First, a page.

In a recent conversation with a doctor about religion and politics, he said to me that God doesn’t want us to love only those who are “on our side.” We are to serve faithfully all who are in need, and the truest extent of Christ’s love is shown when we still love and serve those with whom we disagree. The problem is that quite often we are quick to write people off as unworthy of our love. He then noted that God is neither Republican nor Democrat.
American culture and politics these days seems so volatile and violent, so extremely polarizing, with people vehemently and angrily on one side or the other. Followers of Christ sometimes get sucked into this volatility when they assume that in order to be a “proper committed Christian” you must be on the side of conservatism and the Republicans. It would be an error to think that nobody who is Democrat with liberal tendencies could possibly be a Christian. Believe it or not, God is Lord of members of both political parties.
This raises a question in my mind: “What is the role of Christian faith in politics? Is there one? Should religion and politics ever mix?” In a recent on-line newsletter I subscribe to, called The American Patriot’s Daily Almanac, by Bill Bennett and John T.E. Cribb, a portion of President George Washington’s farewell address was discussed. I found it very interesting that the first President of the United States understood the important role of religion in our nation, and that he saw clearly how it makes a difference not only in the lives of citizens, but also those who lead us.
The newsletter noted that in a world still ruled by kings, President George Washington’s decision to not seek a third term clearly signaled that the United States would be governed by the people, not any ruler-for-life. Washington’s Farewell Address – really an open letter to the American people – appeared in newspapers on September 19, 1796. The president reminded his fellow citizens that national strength rests on the pillars of private morality, especially religion. The word he used to describe those pillars of American democracy is not “optional” or “desirable” or “helpful”; it is “indispensable.”
Here is an excerpt from Washington’s farewell address: “Of all the dispositions and habits which lead to political prosperity, religion and morality are indispensable supports. In vain would that man claim the tribute of patriotism who should labor to subvert these great pillars of human happiness, these firmest props of the duties of men and citizens. The mere politician, equally with the pious man, ought to respect and to cherish them. A volume could not trace all their connections with private and public felicity. Let it simply be asked: Where is security for property, for reputation, for life, if the sense of religious obligation desert the oaths which are the instruments of investigation in courts of justice? And let us with caution indulge the supposition that morality can be maintained without religion. Whatever may be conceded to the influence of refined education on minds of peculiar structure, reason and experience both forbid us to expect that national morality can prevail in exclusion of religious principle. ’Tis substantially true that virtue or morality is a necessary spring of popular government. The rule indeed extends with more or less force to every species of free government. Who that is a sincere friend to it can look with indifference upon attempts to shake the foundation of the fabric?”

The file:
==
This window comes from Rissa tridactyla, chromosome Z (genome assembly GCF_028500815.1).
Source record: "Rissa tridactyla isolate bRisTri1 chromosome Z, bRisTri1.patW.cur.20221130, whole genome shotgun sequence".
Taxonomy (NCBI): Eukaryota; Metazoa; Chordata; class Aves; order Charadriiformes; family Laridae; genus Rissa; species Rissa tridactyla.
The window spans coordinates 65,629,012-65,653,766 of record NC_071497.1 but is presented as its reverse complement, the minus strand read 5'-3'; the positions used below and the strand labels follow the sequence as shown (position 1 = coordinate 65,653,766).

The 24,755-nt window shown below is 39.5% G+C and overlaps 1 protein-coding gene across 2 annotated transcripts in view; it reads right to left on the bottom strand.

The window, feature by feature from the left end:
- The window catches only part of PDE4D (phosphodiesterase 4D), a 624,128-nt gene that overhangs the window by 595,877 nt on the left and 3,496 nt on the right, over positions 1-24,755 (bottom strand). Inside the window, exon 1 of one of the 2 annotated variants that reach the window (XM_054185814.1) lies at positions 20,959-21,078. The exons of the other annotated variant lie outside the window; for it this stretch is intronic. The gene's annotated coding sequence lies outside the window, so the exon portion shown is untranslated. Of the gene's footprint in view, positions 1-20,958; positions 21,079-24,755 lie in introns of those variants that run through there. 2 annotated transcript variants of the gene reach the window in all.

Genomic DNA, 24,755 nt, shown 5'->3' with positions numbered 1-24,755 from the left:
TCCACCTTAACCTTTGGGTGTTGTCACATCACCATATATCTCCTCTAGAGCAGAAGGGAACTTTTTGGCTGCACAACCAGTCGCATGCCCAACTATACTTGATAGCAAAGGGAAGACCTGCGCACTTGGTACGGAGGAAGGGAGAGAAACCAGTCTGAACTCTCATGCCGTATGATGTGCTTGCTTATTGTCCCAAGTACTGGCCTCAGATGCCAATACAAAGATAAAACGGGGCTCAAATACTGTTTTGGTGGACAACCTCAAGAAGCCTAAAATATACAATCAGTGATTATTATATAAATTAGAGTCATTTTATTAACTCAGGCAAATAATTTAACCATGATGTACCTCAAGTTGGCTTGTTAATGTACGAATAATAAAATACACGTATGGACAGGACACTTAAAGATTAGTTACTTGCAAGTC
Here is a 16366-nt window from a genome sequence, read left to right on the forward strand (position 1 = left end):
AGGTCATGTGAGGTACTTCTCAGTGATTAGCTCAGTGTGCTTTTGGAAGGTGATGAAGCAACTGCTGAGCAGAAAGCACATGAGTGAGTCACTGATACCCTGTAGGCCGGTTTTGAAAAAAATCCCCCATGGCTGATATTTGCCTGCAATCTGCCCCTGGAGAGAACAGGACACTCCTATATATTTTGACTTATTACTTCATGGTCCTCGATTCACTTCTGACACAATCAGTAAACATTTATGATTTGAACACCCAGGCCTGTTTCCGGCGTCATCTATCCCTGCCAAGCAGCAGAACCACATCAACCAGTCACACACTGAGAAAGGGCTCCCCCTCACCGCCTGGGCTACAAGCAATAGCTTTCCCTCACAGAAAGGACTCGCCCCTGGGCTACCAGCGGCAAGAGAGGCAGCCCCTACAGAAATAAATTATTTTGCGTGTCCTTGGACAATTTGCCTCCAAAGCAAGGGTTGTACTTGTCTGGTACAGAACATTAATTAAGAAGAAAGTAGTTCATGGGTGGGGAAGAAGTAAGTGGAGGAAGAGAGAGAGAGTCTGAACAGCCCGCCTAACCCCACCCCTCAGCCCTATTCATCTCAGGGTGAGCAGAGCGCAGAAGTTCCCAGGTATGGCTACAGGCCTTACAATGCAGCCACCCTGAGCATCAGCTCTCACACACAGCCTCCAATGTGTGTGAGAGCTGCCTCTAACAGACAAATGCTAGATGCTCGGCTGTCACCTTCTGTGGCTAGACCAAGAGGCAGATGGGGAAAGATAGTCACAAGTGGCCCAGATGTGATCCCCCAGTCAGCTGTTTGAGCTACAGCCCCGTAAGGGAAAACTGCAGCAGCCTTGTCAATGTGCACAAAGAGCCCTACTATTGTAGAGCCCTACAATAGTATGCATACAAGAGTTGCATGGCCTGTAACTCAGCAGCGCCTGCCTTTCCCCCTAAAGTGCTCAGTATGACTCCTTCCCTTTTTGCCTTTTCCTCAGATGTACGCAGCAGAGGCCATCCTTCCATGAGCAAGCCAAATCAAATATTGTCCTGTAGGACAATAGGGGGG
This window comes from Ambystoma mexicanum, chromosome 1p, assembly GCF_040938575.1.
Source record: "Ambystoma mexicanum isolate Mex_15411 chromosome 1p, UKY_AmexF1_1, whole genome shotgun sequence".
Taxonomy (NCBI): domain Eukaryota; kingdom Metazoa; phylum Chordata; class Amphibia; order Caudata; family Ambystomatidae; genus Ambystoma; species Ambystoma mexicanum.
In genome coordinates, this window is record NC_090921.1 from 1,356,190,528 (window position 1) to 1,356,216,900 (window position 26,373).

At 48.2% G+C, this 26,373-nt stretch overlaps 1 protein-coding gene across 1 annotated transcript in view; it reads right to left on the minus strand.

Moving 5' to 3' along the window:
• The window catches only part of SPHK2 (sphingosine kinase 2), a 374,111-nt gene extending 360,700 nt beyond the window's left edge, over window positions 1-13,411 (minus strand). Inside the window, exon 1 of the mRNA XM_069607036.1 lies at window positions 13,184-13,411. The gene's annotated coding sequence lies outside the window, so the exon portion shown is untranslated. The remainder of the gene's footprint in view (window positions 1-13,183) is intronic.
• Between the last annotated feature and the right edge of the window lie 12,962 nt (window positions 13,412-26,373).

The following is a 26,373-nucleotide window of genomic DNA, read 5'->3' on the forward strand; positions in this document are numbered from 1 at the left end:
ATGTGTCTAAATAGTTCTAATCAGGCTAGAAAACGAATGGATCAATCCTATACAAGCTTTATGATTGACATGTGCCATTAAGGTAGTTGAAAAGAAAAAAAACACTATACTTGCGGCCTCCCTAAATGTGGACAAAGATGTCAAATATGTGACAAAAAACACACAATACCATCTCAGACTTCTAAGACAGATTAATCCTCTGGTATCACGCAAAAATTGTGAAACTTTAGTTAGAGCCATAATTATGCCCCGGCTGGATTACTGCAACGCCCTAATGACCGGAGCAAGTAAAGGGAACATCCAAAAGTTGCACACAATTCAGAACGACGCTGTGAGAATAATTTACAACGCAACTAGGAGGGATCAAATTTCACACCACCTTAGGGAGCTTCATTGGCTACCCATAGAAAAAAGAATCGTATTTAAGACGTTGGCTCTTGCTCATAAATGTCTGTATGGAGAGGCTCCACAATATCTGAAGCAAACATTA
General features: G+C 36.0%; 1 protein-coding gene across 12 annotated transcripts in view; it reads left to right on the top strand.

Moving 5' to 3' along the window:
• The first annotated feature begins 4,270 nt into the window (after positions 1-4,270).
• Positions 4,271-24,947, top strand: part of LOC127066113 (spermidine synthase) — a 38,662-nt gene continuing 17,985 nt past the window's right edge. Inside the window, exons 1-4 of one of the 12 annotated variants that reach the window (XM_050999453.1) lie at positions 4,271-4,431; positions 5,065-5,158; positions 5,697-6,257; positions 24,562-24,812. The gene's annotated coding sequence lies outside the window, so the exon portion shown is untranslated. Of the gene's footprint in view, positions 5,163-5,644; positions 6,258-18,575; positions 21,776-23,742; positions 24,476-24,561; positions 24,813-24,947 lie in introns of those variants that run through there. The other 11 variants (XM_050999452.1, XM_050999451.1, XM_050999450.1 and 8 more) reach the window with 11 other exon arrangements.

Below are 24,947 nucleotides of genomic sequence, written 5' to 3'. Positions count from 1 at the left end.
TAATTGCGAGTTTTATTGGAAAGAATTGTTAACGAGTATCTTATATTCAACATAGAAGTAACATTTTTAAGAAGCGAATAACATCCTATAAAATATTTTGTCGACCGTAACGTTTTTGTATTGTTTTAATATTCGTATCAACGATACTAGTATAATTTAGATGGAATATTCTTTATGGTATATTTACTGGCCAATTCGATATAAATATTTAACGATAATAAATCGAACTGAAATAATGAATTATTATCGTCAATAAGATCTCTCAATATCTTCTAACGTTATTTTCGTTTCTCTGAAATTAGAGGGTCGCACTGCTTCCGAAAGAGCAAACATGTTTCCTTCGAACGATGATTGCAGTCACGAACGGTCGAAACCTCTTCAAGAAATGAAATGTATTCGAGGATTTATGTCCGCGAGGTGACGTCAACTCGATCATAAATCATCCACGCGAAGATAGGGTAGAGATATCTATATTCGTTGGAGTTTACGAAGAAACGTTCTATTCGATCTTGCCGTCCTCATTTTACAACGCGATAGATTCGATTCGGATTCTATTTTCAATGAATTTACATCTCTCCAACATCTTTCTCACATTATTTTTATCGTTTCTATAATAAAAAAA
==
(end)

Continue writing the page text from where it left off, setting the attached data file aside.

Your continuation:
I understand that in a religiously pluralistic culture such as what we live in today, one might ask, “But whose religion and morality should we follow?” Others believe that there is no place whatsoever for religion in politics or anything public. It seems that America is experimenting with all sorts and kinds of religion and morality, non-religion and immorality; and trying to embrace them all as if all beliefs are equal and equally good. I get it that this becomes a complicated thing to figure out, nevertheless, as a follower of the God we read of in the Bible, I recognize that the Christian principles presented in the message of the Gospel lead to life that flourishes, both now and in eternity. And when Washington states in his farewell address that religion and morality are indispensable supports to political prosperity, he’s thinking of religion and morality as proclaimed in the Bible…and that’s the kind of pillar that can support and guide anyone well, whether Democrat or Republican.
Working together with you to influence our culture for Jesus,